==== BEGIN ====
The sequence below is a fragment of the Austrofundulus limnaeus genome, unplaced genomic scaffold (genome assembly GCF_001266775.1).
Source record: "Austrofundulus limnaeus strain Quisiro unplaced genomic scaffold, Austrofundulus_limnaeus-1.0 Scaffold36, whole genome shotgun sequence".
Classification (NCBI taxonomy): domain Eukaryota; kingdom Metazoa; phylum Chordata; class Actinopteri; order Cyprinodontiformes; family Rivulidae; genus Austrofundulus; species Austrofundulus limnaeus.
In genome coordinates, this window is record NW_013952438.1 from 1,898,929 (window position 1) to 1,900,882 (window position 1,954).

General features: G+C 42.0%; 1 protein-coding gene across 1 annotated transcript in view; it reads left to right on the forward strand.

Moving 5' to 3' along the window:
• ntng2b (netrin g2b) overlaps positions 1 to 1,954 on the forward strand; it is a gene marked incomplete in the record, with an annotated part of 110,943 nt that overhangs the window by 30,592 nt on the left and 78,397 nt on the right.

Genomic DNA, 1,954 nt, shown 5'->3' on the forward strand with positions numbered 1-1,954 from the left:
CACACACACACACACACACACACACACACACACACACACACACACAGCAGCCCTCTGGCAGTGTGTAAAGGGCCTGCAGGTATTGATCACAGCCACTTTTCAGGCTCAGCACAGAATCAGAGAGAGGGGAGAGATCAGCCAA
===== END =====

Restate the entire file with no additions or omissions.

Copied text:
The sequence below is a fragment of the Austrofundulus limnaeus genome, unplaced genomic scaffold (genome assembly GCF_001266775.1).
Source record: "Austrofundulus limnaeus strain Quisiro unplaced genomic scaffold, Austrofundulus_limnaeus-1.0 Scaffold36, whole genome shotgun sequence".
Classification (NCBI taxonomy): domain Eukaryota; kingdom Metazoa; phylum Chordata; class Actinopteri; order Cyprinodontiformes; family Rivulidae; genus Austrofundulus; species Austrofundulus limnaeus.
In genome coordinates, this window is record NW_013952438.1 from 1,898,929 (window position 1) to 1,900,882 (window position 1,954).

General features: G+C 42.0%; 1 protein-coding gene across 1 annotated transcript in view; it reads left to right on the forward strand.

Moving 5' to 3' along the window:
• ntng2b (netrin g2b) overlaps positions 1 to 1,954 on the forward strand; it is a gene marked incomplete in the record, with an annotated part of 110,943 nt that overhangs the window by 30,592 nt on the left and 78,397 nt on the right.

Genomic DNA, 1,954 nt, shown 5'->3' on the forward strand with positions numbered 1-1,954 from the left:
CACACACACACACACACACACACACACACACACACACACACACACAGCAGCCCTCTGGCAGTGTGTAAAGGGCCTGCAGGTATTGATCACAGCCACTTTTCAGGCTCAGCACAGAATCAGAGAGAGGGGAGAGATCAGCCAA